Each ‘misprision’ of Stonehenge mentioned above, is a way of understanding the stones, which remain the same object throughout. In each understanding they are refracted through a different set of cultural knowledge and memories, so that each produces a different experience of Stonehenge. Geoffrey of Monmouth had a different experience of Stonehenge from Inigo Jones, and so on. It is not just that they knew different things about the place, but they would have had a different range of feelings when they visited the place, and the experience would have felt spontaneous. There is also the certainty that some elements of the experience were shared by visitors with different cultural apparatuses – for example, the purely optical effect of the stones on the viewers must have been fairly similar, even if it were interpreted differently. One recognizes Stukeley’s descriptions of the place, even if one demurs from following the interpretations that, to him, might have seemed self-evident. There is nothing deliberately contrived about these experiences. They are genuine and authentic for the people involved, and are not so individualistic that they are comfortably labelled as ‘subjective impressions’ but have a degree of acceptance across cultural groups, so they are better called ‘cultural constructs’. Michel de Certeau has suggested drawing a distinction between the use of the words ‘place’ and ‘space’ such that the ‘place’ would be the unmediated fabric (the stones of Stonehenge) but the ‘space’ that visitors experience would be a ‘practised place’ – the place refracted through the visitor’s culture, experience and use of the place.30 If people immersed in different cultures come and visit the place then they continue to occupy and experience different spaces – Druid space, Merlin space, etc. The term that Michel Foucault used to describe this phenomenon was ‘heterotopia’ – a place that is different from itself, on account of the plurality of readings of its events.31 In the light of such readings, it is necessary to draw a distinction between a building as an object (the stones of Stonehenge) and the various experiences of the building (the ‘misprisions’ of the place) which can properly be called ‘architecture’ – which is to say (following Dewey’s terminology) that architecture is our experience of buildings. In the case of Stonehenge we can then point to at least four architectures that all impinge on the same building; the architecture of Merlin’s magic, of the Roman temple, of the Druid shrine, and the new-age gathering-place. There are, of course, far more than this – some of them idiosyncratic and personal and of no wider import, others that were important in their day, but which are now utterly lost.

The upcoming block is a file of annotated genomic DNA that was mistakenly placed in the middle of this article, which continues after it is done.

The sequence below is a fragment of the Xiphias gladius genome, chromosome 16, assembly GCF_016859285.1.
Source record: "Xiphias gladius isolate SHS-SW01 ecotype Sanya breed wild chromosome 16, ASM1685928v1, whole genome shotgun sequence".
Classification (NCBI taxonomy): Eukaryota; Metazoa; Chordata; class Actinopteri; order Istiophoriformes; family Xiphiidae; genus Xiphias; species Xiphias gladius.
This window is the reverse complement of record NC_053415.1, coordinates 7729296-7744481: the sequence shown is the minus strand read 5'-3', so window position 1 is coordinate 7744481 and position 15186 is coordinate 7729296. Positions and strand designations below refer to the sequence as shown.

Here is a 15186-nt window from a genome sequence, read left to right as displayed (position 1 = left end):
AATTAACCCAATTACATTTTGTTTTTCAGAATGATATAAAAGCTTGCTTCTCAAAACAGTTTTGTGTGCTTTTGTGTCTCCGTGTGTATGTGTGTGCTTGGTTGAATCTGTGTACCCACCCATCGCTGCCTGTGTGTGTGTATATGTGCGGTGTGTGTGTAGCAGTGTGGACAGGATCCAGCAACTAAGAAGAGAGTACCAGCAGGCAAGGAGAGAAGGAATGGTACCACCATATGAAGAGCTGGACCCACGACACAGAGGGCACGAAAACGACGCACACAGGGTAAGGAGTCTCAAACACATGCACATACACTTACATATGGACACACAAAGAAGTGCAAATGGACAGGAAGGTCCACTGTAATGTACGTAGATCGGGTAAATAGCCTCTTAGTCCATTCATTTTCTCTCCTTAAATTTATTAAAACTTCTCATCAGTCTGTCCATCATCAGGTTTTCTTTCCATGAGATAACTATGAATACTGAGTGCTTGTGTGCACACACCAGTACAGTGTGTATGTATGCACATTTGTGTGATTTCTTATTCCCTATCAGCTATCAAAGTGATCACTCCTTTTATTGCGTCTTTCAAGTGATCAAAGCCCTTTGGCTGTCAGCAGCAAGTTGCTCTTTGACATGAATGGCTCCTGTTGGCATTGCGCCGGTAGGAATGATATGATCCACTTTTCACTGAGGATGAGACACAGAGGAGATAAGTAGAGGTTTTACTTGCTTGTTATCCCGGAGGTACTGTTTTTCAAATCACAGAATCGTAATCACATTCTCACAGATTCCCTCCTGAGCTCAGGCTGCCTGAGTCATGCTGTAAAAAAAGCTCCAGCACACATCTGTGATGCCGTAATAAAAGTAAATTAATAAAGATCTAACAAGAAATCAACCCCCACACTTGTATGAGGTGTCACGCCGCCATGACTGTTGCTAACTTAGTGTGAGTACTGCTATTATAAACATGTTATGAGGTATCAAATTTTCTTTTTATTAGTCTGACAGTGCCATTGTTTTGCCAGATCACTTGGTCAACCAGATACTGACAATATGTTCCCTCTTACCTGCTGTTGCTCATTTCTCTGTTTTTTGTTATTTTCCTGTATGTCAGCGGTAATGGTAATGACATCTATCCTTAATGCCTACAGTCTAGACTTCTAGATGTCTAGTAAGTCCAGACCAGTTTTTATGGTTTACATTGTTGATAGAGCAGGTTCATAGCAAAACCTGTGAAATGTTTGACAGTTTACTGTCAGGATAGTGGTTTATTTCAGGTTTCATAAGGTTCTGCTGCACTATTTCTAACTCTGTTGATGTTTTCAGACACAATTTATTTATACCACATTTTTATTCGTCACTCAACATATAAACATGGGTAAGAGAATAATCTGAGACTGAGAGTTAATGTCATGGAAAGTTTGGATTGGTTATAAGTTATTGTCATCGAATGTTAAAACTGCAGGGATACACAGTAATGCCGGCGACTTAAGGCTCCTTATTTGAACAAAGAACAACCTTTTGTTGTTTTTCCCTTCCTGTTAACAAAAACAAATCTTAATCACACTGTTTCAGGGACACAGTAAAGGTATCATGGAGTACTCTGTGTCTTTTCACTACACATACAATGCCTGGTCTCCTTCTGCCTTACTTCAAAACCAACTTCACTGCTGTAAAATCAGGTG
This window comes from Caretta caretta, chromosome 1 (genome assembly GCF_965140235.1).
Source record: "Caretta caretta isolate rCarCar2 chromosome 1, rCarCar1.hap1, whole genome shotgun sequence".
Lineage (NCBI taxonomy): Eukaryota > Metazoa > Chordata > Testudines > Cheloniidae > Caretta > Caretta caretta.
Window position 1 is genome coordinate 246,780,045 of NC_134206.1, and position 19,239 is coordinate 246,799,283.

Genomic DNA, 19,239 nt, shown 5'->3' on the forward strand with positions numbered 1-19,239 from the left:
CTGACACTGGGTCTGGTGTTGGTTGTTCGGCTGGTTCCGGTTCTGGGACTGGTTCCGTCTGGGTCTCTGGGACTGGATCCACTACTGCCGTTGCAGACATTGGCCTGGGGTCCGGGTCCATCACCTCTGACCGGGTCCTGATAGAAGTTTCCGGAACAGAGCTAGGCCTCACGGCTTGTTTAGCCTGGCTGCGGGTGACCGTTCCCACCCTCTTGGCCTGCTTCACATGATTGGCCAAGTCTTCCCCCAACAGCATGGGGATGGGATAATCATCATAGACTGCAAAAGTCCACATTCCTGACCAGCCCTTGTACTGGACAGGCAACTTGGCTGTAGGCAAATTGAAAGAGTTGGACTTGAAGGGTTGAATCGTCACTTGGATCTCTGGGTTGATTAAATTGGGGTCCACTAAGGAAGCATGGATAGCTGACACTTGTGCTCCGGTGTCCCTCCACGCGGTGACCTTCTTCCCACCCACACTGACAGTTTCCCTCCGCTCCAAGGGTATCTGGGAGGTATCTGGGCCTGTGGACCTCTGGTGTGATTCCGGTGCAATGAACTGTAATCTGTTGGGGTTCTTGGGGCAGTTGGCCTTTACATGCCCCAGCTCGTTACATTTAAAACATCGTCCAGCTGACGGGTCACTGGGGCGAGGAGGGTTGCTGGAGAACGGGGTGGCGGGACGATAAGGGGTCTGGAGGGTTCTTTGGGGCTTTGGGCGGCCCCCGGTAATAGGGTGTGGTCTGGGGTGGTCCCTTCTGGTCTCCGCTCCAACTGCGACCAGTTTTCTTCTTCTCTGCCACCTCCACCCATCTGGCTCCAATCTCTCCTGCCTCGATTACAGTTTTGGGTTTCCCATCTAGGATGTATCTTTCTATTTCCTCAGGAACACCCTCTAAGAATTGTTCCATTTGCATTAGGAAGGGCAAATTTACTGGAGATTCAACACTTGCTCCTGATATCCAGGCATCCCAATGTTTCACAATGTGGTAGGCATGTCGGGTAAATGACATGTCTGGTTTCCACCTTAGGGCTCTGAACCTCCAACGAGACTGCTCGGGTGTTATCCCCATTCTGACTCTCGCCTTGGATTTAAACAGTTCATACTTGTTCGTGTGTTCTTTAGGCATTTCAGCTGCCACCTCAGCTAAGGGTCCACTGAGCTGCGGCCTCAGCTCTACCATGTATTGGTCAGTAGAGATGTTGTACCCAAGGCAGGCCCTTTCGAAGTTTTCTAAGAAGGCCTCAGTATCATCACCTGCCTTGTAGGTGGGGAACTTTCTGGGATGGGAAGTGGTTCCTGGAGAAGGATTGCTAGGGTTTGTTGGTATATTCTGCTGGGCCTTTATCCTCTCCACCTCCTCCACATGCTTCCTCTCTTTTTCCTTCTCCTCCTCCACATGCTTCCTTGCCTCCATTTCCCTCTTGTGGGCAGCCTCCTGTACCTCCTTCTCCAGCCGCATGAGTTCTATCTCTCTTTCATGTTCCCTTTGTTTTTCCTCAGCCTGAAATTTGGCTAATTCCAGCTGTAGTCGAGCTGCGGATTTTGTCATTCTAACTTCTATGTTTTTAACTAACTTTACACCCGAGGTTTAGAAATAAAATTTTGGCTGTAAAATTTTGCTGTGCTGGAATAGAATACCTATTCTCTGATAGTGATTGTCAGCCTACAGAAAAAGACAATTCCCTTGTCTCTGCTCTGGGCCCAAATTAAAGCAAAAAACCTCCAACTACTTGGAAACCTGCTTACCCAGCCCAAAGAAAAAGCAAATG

In the work of Gilles Deleuze and Felix Guattari, the practices of dealing with one’s environment are inseparable from the mental processes involved in forming the idea of the self, usually working at an unconscious level. There are three of their concepts that seem particularly valuable in the current analysis: the machine, nomad thought, and paysageite.